• Transcript

    • 1. Open.Michigan:An Introduction CC: BY SA “Hola! @ Helsinki” by Karva Javi (Flickr) Emily Puckett Rodgers, Open Education Coordinator May 15, 2012 Except where otherwise noted, this work is available under a Creative Commons Attribution 3.0 License. Copyright 2012 The Regents of the University of Michigan
    • 2. Our Home Office of Enabling Technologies University of Michigan Medical School open.umich.edu/education/med
    • 3. Our Mission Open.Michigan enables University of Michigan faculty, students, staff and others to share theireducational resources and research with the world. CC: BY “Earth” symbol by Francesco Paleari from the Noun Project
    • 4. African Health OER NetworkTo advance health education in Africa by creating and promoting free, openlylicensed teaching materials created by Africans to share knowledge, address curriculum gaps, and support health education communities.
    • 5. U-M’s Culture of Sharing: Copyright and OpenAccess Publishing Standard Practice Guide: Who Holds Copyright at or in Affiliation with the University of Michigan (9/21/2011) SCHOLARLY WORKS means works authored by FACULTY within the scope of their employment as part of or in connection with their teaching, research, or scholarship. Common examples of SCHOLARLYWORKS include: lecture notes, case examples, course materials, textbooks, works of nonfiction, novels, lyrics, musical compositions/arrangements and recordings, journal articles, scholarly papers, poems, architectural drawings, software, visual works of art, sculpture, and other artistic creations, among others, regardless of the medium in which those works are fixed or disseminated. openmi.ch/um-spg-copyright11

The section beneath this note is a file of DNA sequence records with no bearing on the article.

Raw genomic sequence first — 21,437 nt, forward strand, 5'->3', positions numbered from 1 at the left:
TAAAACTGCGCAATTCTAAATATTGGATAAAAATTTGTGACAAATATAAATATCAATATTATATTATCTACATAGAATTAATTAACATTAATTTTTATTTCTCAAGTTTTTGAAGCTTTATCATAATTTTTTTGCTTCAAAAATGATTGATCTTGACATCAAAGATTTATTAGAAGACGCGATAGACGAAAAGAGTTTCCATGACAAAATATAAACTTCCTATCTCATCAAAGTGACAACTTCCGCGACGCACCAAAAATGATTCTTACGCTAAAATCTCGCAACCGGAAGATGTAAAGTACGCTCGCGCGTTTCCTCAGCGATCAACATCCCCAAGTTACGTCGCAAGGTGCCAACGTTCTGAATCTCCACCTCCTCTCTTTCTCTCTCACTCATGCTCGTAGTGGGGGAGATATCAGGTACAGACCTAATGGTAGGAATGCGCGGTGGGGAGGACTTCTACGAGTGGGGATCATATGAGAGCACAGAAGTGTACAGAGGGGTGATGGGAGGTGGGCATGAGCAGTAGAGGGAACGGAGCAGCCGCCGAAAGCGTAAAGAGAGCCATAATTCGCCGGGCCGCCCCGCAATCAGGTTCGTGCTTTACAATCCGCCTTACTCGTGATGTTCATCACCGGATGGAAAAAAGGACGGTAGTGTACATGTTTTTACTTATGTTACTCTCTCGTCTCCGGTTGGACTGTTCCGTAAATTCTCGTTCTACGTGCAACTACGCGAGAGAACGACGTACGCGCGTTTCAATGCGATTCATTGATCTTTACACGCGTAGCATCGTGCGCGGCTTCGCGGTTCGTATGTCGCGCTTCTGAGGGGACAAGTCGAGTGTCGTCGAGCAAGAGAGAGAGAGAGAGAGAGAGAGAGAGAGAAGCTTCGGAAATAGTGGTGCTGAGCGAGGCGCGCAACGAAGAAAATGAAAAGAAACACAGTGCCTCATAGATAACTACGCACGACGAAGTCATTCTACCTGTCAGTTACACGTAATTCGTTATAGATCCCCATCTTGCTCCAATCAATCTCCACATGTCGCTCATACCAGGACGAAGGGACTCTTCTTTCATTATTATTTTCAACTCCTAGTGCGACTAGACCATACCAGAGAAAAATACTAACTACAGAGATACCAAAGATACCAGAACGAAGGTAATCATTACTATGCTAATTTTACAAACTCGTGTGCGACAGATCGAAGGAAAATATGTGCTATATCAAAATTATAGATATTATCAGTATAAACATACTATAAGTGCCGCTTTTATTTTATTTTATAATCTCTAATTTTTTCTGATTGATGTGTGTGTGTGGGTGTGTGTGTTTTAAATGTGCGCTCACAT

• 6. Anything that can be copyrighted and is created by the U- M community can be licensed and published on Open.Michigan http://open.umich.edu/education/lsa/resources/anish inaabe-language-and-literature/2011/materials http://www-personal.umich.edu/~tcalixto/grammarpodcasts/Inicio.html
    • 7. We Are Not Alone… et cetera….
    • 8. 1culture of sharing• Build partnerships and communities of sharing• Make visible the community and support its needs• Increase support for OER production
    • 9. Create a Culture of SharingCatalyze community Medical Textbook of theinterests Future, Diagnose This, A2DataDive Digital storytelling, eTextbooks, U-MConnect with other Wikipedians, HASTAC, U-Minitiatives AccessibilityConsult on new MERLOT, Global Health Disparities, Emergency Healthprojects
    • 10. 2comprehensive publicaccess Make it easy to create and use open content • Build tools, processes, incre ase visibility of content • Consult, educate, train
    • 11. Several units and departments at U-M use Creative Commons licenses on some or all of their published work.• MLibrary• Department of Public Relations & Marketing Communications• Medical School Information Services
    • 12. opensourceway (flickr)Participatory, ubiquitous, adaptable, affordable, innovative open and engaging education
    • 13. Participation Collection• 360 contributors • >1,142 materials • 13 U-M colleges & • 71 UMMS faculty • 188 videos schools• 114 dScribes • 185 courses & • >1 million YouTube• 21 U-M units resources views• 387 mailinglist members • 12,000 views per month • >31,400 SlideShare views
    • 14. Open.Michiganand LRC have a lot in common.
    • 15. Thanks!Connect Contactopen.umich.edu Emily Puckett Rodgersopen.michigan@umich.ed Open Education Coordinatoru Open.MichiganFacebook epuckett@umich.eduopenmi.ch/mediafb @epuckettTwitter@open_michigan